No Escape review by Adrijan Arsovski - Cinema Paradiso
Extremely naive and over-simplified, without proper established sense of directions, time and space against which the characters ought to accordingly act, No Escape is a predictable, monotonous, straight-forward mess of getting from one point to another without knowing as to where said point actually is. It’s devoid of any suspense or thrills, introducing bastardized geopolitics that won’t hold up even if presented in a high-school classroom, junior year.
Owen Wilson and the gorgeous Lake Bell move with their two girls to a distant country, referred to by an unlikely expository figure played by Pierce Brosnan, as simply ‘Asia’. The audience is not given full disclosure as to where this ‘Asian’ country is, although it heavy reminisces Cambodia and/or Thailand. Right off the bat there’s confusion in regard to the narrative chronotope, which could’ve been easily solved by simple random fictional naming of said territory. The viewer feels as lost as the characters in the film.
The two main leads give decent performances, and quite surprisingly, Owen Wilson proves his talent for drama and fast-paced action. The girls are cute, the Asian extras (beg my pardon for exploiting the film’s taxonomy) are convincing, and Brosnan feels like a pale shadow of the former glorious 007 days – probably only there to collect his paycheck and vanish into the sunset without leaving a trace. The action starts decently enough to intrigue one’s attention, is interesting up until a certain high-point, but then goes to a downward spiral never to come back again. No escape is a B-movie minus the thrills, devoid of any internal or physical logic, for that matter. Sure, it’s entertaining at times, probably more suited for the 90’s era of action flicks where a single dude mops the floor with a constant influx of poorly trained henchmen. That doesn’t stop it from being predictable and dumb to a point of becoming stupid.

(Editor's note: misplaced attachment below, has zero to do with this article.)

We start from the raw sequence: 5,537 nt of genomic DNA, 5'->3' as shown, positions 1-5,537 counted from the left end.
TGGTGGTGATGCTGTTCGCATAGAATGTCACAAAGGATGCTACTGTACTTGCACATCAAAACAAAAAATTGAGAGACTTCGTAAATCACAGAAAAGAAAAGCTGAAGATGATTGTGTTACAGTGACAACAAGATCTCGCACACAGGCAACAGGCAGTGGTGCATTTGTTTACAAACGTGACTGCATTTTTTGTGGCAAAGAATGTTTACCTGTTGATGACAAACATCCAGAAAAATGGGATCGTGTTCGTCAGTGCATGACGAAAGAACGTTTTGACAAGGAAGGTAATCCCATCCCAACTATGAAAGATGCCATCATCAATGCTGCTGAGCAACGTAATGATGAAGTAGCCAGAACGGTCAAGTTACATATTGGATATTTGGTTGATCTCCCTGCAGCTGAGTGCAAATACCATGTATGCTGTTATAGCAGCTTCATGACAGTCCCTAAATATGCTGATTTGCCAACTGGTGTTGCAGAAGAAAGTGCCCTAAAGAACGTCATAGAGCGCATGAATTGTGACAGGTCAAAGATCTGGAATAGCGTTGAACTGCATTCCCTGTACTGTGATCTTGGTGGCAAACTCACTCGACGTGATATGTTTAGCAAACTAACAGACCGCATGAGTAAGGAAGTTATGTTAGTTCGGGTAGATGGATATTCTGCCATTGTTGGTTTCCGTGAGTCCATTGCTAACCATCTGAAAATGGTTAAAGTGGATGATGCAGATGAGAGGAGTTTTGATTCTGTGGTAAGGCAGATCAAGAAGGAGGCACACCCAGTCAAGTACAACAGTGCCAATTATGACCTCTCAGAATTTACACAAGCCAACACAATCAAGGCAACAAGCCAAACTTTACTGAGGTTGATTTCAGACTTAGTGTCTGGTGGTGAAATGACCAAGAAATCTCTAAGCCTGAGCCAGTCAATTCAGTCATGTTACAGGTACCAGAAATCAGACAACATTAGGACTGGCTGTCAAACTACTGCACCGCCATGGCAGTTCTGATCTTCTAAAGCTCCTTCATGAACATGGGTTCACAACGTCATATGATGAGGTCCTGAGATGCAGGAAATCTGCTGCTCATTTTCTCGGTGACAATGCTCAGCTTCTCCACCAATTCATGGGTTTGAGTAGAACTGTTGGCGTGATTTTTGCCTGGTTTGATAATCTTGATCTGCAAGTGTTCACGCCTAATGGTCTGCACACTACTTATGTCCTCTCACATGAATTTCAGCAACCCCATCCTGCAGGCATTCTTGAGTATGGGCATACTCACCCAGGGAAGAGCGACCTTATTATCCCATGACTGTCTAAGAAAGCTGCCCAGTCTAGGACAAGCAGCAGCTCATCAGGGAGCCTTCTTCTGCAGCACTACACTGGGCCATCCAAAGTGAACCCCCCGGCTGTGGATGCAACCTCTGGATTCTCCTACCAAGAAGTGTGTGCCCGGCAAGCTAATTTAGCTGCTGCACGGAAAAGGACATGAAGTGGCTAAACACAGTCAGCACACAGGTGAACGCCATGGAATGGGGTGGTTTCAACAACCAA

Let’s talk more story. It feels like Owen’s character, together with his family, is never in any real danger: they manage to break free from even the trickiest of affairs – jumping across impossible gaps, randomly stumbling across the places they ought to be, avoiding bullets like it’s no one’s business. Apart from few scratches and bruises, they pedal through a full-blown military coup, with every native Asian (sorry again) wanting them dead, as if they were wearing an invisible cloak of immortality. Oh, wait a minute: such cloak exists in reality, and it’s called ‘shield of plot’. Brosnan’s role is larger than a mere paycheck however, for he is literally a deus-ex-machina that constantly hovers over Wilson’s family and shows his face only when said family falls in grave danger.
The background motivation is as silly as it gets: a) Western corporations want valuable resource from third (in the movie referred as forth) world country; b) Foreigners agree without exposing Westerners’ ill intentions; c) Westerners exploit said country, impose impossible debt and keep TWC subdued; d) TWC goes mad and starts killing everybody in sight. Somewhere along the ending there’s a blatant attempt to slap irony onto an already failed spell, which ends up as yet another plot hole to be explained in the near future.
To conclude, No Escape would’ve been a decent action film, if not for the foolish narrative, the total lackluster of a proper chronotope, and finally -- the unwarranted appearance of deus-ex-machina Pierce Brosnan.